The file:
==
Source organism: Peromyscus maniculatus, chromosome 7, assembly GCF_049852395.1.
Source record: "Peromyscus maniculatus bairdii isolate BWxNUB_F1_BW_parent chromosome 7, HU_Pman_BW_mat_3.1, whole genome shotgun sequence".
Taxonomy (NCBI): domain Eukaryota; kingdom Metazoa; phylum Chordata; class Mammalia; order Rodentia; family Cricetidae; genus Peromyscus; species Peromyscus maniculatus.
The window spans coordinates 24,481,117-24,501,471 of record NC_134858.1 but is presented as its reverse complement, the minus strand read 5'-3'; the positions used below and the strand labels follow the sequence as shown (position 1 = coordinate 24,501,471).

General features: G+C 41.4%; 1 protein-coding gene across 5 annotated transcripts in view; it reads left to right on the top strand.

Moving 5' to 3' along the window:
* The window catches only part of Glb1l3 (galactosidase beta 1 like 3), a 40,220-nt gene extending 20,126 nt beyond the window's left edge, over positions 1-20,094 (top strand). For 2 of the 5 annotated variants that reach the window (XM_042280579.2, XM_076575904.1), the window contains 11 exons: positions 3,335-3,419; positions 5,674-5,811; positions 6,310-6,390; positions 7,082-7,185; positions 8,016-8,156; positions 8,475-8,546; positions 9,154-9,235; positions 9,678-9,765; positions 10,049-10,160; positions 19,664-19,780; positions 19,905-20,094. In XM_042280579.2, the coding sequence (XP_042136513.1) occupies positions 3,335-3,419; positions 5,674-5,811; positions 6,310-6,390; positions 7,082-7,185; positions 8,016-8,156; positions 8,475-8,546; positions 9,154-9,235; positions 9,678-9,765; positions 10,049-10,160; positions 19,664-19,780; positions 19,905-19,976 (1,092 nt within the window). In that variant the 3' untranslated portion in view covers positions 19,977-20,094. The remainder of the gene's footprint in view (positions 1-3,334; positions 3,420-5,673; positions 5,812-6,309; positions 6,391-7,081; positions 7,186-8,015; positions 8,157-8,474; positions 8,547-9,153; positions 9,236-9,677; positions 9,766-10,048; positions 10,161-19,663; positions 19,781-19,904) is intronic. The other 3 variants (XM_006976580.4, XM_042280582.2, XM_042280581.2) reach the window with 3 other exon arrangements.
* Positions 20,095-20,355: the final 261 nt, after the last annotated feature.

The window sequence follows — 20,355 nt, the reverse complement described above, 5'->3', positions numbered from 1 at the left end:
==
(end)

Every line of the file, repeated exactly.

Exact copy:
Source organism: Peromyscus maniculatus, chromosome 7, assembly GCF_049852395.1.
Source record: "Peromyscus maniculatus bairdii isolate BWxNUB_F1_BW_parent chromosome 7, HU_Pman_BW_mat_3.1, whole genome shotgun sequence".
Taxonomy (NCBI): domain Eukaryota; kingdom Metazoa; phylum Chordata; class Mammalia; order Rodentia; family Cricetidae; genus Peromyscus; species Peromyscus maniculatus.
The window spans coordinates 24,481,117-24,501,471 of record NC_134858.1 but is presented as its reverse complement, the minus strand read 5'-3'; the positions used below and the strand labels follow the sequence as shown (position 1 = coordinate 24,501,471).

General features: G+C 41.4%; 1 protein-coding gene across 5 annotated transcripts in view; it reads left to right on the top strand.

Moving 5' to 3' along the window:
* The window catches only part of Glb1l3 (galactosidase beta 1 like 3), a 40,220-nt gene extending 20,126 nt beyond the window's left edge, over positions 1-20,094 (top strand). For 2 of the 5 annotated variants that reach the window (XM_042280579.2, XM_076575904.1), the window contains 11 exons: positions 3,335-3,419; positions 5,674-5,811; positions 6,310-6,390; positions 7,082-7,185; positions 8,016-8,156; positions 8,475-8,546; positions 9,154-9,235; positions 9,678-9,765; positions 10,049-10,160; positions 19,664-19,780; positions 19,905-20,094. In XM_042280579.2, the coding sequence (XP_042136513.1) occupies positions 3,335-3,419; positions 5,674-5,811; positions 6,310-6,390; positions 7,082-7,185; positions 8,016-8,156; positions 8,475-8,546; positions 9,154-9,235; positions 9,678-9,765; positions 10,049-10,160; positions 19,664-19,780; positions 19,905-19,976 (1,092 nt within the window). In that variant the 3' untranslated portion in view covers positions 19,977-20,094. The remainder of the gene's footprint in view (positions 1-3,334; positions 3,420-5,673; positions 5,812-6,309; positions 6,391-7,081; positions 7,186-8,015; positions 8,157-8,474; positions 8,547-9,153; positions 9,236-9,677; positions 9,766-10,048; positions 10,161-19,663; positions 19,781-19,904) is intronic. The other 3 variants (XM_006976580.4, XM_042280582.2, XM_042280581.2) reach the window with 3 other exon arrangements.
* Positions 20,095-20,355: the final 261 nt, after the last annotated feature.

The window sequence follows — 20,355 nt, the reverse complement described above, 5'->3', positions numbered from 1 at the left end: